July 19, 2014 - 10:43 AMT
PanARMENIAN.Net - Iran and six powers agreed to continue talking for four more months after failing to meet a July 20 deadline to reach a deal on curbing the Iranian nuclear program in exchange for ending sanctions, enabling Tehran to access $2.8 billion of frozen cash, Reuters reported.
But U.S. officials warned that most sanctions against the Islamic Republic would remain in place.
The announcement came in the early hours of Saturday, July 19, after nearly three weeks of marathon talks in a 19th century Viennese palace, where senior officials from Iran, the United States, Britain, France, Germany, Russia and China were holed up in negotiating rooms struggling to reach an agreement.
Iran will be allowed to access in tranches an additional $2.8 billion of its frozen assets during the period of extended talks, senior U.S. officials told reporters in Vienna.
"Iran will not get any more money during these four months than it did during the last six months, and the vast majority of its frozen oil revenues will remain inaccessible," U.S. Secretary of State John Kerry in a statement released in Vienna on Saturday. "We will continue to vigorously enforce the sanctions that remain in place."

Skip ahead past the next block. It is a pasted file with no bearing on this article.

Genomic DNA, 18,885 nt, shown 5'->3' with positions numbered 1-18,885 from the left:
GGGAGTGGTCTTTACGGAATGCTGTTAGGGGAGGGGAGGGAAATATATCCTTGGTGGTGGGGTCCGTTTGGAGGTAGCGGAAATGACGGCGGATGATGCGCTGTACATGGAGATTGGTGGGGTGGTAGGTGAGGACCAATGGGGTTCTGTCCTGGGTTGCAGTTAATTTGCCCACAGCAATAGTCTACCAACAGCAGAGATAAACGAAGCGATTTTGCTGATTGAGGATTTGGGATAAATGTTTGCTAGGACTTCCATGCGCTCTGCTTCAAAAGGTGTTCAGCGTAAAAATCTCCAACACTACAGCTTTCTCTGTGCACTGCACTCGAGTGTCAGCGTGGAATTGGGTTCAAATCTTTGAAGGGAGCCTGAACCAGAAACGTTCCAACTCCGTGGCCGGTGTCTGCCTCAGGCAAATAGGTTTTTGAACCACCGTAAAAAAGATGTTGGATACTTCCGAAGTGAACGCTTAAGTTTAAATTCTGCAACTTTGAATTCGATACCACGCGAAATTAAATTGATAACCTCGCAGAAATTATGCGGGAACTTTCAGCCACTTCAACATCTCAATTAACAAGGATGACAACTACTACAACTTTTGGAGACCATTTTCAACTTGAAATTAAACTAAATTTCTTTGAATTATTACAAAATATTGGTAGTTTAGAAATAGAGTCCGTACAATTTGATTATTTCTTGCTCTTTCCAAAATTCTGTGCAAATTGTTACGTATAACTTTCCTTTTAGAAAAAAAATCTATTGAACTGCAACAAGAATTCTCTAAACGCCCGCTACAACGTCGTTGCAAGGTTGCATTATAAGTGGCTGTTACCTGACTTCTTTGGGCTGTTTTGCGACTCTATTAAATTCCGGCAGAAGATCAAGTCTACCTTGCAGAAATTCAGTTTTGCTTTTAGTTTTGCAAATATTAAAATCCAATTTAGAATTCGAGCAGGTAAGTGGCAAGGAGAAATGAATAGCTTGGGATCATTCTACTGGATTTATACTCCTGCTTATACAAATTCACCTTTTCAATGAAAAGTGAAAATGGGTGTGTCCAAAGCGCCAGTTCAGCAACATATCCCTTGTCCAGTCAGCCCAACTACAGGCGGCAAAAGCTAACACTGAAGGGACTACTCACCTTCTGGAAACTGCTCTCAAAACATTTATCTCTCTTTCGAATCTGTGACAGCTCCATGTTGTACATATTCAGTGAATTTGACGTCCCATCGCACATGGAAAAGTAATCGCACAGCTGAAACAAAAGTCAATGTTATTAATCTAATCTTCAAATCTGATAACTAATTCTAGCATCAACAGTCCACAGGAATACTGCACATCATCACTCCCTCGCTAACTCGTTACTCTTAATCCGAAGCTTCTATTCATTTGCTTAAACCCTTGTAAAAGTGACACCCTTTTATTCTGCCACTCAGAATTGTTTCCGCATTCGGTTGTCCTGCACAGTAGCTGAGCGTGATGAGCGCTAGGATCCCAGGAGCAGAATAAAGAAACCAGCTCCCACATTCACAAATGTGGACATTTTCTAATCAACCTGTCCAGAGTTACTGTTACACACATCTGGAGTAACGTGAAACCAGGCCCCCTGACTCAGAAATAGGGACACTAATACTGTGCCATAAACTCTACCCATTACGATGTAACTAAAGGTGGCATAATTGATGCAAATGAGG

It remains uncertain whether four more months of high-stakes talks will yield a final deal, since major underlying differences remain after six rounds of meetings this year, Reuters says.
Western nations fear Iran's nuclear program may be aimed at developing a nuclear weapons capability. Tehran denies this.
In exchange for the $2.8 billion, Kerry said, Iran has agreed to continue neutralizing its most sensitive uranium stocks - uranium that has been enriched to a level of 20 percent purity - by converting it to fuel for a research reactor in Tehran that is used to make medical isotopes.
Kerry said the future of Iran's enrichment program was one of the most divisive topics.
"There are very real gaps on issues such as enrichment capacity at the Natanz enrichment facility," he said. "This issue is an absolutely critical component of any potential comprehensive agreement. We have much more work to do in this area, and in others as well."
Iranian Foreign Minister Mohammad Javad Zarif told reporters earlier this week that Tehran would be willing to delay development of an industrial-scale uranium enrichment program for up to seven years and to keep the 19,000 centrifuges it has installed so far for this purpose.
But Kerry said after several face-to-face meetings with Zarif it was "crystal clear" that for Iran to keep all of its existing centrifuges was out of the question.